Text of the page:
The African thresher, known as ASI, can process 6 tonnes of rice per day. This same output would require 36 manual labourers using traditional methods, usually women. In addition, ASI cleanly separates 99% of the grains, resulting in a better quality product. Within 90 days of use, the economic benefits more than double the USD 5,000 cost of purchasing the technology. The ASI saves as much as one third of the rice harvest from being lost. In effect, this boosts the yield of usable rice by 50%. At the same time, net greenhouse gases are reduced when post-harvest losses are reduced. Reduced losses, like reduced consumption, ease the demands on the production system. This cuts net greenhouse gases by requiring less energy and fertilizer per kilogram of rice delivered to the consumer. Projects that target post-harvest losses like this are key to securing the food supply under a changing climate. ASI machines now thresh over half of Senegal’s rice and are spreading across West and Central Africa, with each country testing and adapting the thresher to suit the local context (Africa Rice Center 2005; 1 Mohapatra 2012 2).
Africa Rice Center. 2005. How partnership built ASI and ISA. Annual Report 2004–2005. Cotonou, Benin: AfricaRice.http://www.warda.cgiar.org/publications/AR2004-05/ASI.pdf This feature story from the 2004-5 Africa Rice Center Annual Report covers the emergence of the ASI (ADRAO-SAED-ISRA) rice thresher, which is able to significantly reduce postharvest losses, while reducing the burden of hard manual labor.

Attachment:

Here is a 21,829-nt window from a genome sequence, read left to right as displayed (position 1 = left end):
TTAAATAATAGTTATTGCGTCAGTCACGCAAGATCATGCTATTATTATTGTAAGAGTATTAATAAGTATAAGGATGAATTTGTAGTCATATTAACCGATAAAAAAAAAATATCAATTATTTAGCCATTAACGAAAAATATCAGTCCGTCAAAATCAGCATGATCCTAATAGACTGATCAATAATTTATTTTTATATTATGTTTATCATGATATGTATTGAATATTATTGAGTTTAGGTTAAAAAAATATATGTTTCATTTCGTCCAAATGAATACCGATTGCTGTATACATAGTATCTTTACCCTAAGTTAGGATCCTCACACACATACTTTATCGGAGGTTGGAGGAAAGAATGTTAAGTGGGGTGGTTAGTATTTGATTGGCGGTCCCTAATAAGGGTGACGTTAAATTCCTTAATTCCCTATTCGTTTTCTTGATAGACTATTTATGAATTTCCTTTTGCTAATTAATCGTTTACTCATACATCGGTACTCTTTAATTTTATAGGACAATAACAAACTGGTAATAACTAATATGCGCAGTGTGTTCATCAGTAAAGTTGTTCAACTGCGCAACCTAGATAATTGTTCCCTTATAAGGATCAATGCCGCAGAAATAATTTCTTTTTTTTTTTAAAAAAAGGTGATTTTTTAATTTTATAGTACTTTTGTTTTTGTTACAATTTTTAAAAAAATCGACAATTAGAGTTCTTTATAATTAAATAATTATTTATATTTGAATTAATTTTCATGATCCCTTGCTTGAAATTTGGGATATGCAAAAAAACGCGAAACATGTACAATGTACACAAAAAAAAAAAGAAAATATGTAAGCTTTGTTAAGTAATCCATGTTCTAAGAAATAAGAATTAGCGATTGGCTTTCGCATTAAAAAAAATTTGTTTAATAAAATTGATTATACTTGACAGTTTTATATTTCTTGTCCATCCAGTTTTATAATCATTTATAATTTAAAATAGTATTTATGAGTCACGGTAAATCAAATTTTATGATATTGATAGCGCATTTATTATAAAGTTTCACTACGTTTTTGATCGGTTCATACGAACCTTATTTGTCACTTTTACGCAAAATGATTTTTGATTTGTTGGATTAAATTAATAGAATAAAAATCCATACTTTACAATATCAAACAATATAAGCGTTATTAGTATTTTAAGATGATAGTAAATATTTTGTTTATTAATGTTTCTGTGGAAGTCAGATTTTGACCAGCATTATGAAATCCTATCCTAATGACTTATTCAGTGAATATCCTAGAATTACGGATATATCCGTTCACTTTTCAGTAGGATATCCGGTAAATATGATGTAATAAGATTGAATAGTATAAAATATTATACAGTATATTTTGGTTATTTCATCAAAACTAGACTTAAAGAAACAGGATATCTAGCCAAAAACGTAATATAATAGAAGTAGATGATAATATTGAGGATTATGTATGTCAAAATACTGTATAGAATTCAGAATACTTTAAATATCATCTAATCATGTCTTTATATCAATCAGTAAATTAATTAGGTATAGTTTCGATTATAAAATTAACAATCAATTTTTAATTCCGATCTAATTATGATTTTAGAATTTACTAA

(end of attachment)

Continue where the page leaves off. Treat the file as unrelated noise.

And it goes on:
Mohapatra S. 2012. The little machine that could. Rice Today. Cotonou, Banin: AfricaRice.http://www.africarice.org/publications/ricetoday/The_little_machine_that_could.pdf This article explains the history of the Asian rice thresher, which provides farmers with an efficient alternative to manual threshing. The thresher is named the ASI, after the three main partners who contributed to its development: AfricaRice, the Senegal River Valley National Development Agency and the Senegalese Institute of Agricultural Research. The ASI has been one of the most important postharvest technologies in the Senegal River Valley, helping rice farmers to deal with labor scarcity.